We do not want to state that life is easier thanks to Hungarians and their inventions, but it is indeed true that many objects we use now on a daily basis were invented or developed by a Hungarian.
When it comes to Hungarian inventions, there is a very long list from which many items are well-known around the world. Surely you know that the ballpoint pen with which you sign a contract, for instance, was developed by a Hungarian newspaper editor. Or one of the most important and fundamental vitamins of our diets, vitamin C, was first isolated by a Hungarian biochemist, Albert Szent-Györgyi. The list goes on, but not all items on it are as well-known as the ones mentioned above. (If you forgot about the most famous Hungarian inventions, HERE is a link to refresh your memory.)
Here we have some very useful inventions and objects which are integrated parts of our everyday life. Without these items, life would be either tougher or just simply very different.
These little pieces of wood are probably the most used among all items on the list. Even if your oven does not run on gas anymore (which it still does in quite a lot of households in Hungary) or you light your cigarette with a lighter, safety matches are still something almost everyone has at home.
Even though the first matches were already produced at the beginning of the 1800s, the world had to wait almost four decades for someone to come up with a much safer version. He was called János Irinyi, who started to wonder about how to turn this extremely useful object (even more at the time) into something that is also very safe to use. In 1836, he switched potassium chloride with lead dioxide when mixing it with white phosphor, thus getting rid of the loud sound and the flicker of the original matches, making them a bit more pleasant to use and definitely much safer.
No, it is not the basis of an existing language, nor an artificially created one that is easy to learn and can connect people faster. The latter, however, is true in a way. The BASIC language was artificially created and today connects people from different corners of the world, but not in the sense you would think – unless you are familiar with information technology.
BASIC stands for Beginner’s All-purpose Symbolic Instruction Code. It is a high-level computer programming language, one of the many programming languages developed for third-generation computers that actually stood the test of time. It was “born” in 1964 thanks to the expertise of János Kemény and Thomas Kurtz. In the beginning, it was used for educational purposes for over 20 years, when Microsoft renewed it in 1991 and re-released it under the name Visual Basic. Even though the original programme itself has been through many smaller and bigger changes, nowadays, it is still the macro language of Office, reaching millions and millions of people every single day.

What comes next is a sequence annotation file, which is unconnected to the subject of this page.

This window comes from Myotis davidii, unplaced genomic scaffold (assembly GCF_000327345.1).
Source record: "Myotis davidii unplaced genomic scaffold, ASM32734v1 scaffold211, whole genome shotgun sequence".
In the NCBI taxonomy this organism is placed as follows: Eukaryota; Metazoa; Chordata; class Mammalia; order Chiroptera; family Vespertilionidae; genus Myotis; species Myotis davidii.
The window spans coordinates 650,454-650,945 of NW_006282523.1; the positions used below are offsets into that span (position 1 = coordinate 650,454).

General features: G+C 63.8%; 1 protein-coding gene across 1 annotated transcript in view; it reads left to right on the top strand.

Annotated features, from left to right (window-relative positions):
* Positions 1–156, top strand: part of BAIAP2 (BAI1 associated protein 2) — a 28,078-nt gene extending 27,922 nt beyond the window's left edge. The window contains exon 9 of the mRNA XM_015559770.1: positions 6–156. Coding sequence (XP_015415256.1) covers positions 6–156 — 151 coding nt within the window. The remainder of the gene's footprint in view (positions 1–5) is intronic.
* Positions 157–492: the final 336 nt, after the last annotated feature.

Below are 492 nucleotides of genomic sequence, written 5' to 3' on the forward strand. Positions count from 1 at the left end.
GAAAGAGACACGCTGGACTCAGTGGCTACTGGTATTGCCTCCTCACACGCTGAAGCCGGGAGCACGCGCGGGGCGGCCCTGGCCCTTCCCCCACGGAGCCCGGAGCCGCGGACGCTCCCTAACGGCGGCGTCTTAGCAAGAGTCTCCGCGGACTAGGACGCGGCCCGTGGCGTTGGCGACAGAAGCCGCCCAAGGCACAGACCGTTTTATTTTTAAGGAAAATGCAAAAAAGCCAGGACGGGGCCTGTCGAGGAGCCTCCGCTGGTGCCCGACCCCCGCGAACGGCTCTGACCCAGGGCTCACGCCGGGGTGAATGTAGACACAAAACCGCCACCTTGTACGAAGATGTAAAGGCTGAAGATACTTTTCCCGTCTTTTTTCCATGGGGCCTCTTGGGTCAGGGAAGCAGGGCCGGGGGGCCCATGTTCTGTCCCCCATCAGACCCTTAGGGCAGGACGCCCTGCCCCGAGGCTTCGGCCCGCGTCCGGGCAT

Hands up if you have a TV at home. It would be an even weirder question to ask whether it is a colour one. Less than 100 years ago – 60 to be exact –, no one would have been surprised by these questions. Having a television at home was a rare luxury only very few could afford, let alone a colour TV, as it still had not been invented yet.
Television was given, but a Hungarian engineer-physicist, Péter Károly Goldmark, was needed to develop a screen able to display an image in colour. The Budapest-born scientist amazed his teachers with his knowledge in Physics already in high-school. Not long after, he started to show interest in the then-very new and young field of television. Thanks to him, the world’s first colour television was presented on 4 September 1940.
Now, this is something we have all seen, experienced, tasted etc. Water is the basis of life, but many people find it too plain or boring and prefer to drink sparkling soda water instead. By many, I mean millions, probably even more than a billion, if we only just consider the United States where all types of soda waters are extremely popular. Their love for these drinks could not be satisfied if it were not for Ányos Jedlik, scientist and inventor, whose name can already ring a bell if you have heard about the dynamo. Making soda water is also linked to his name. Around 1828-1829, he started working on how to make sparkling water. His work proved to be successful as soon he developed a machine that was able to fill water with carbon dioxide in an industrial way, avoiding high costs and enabling mass production.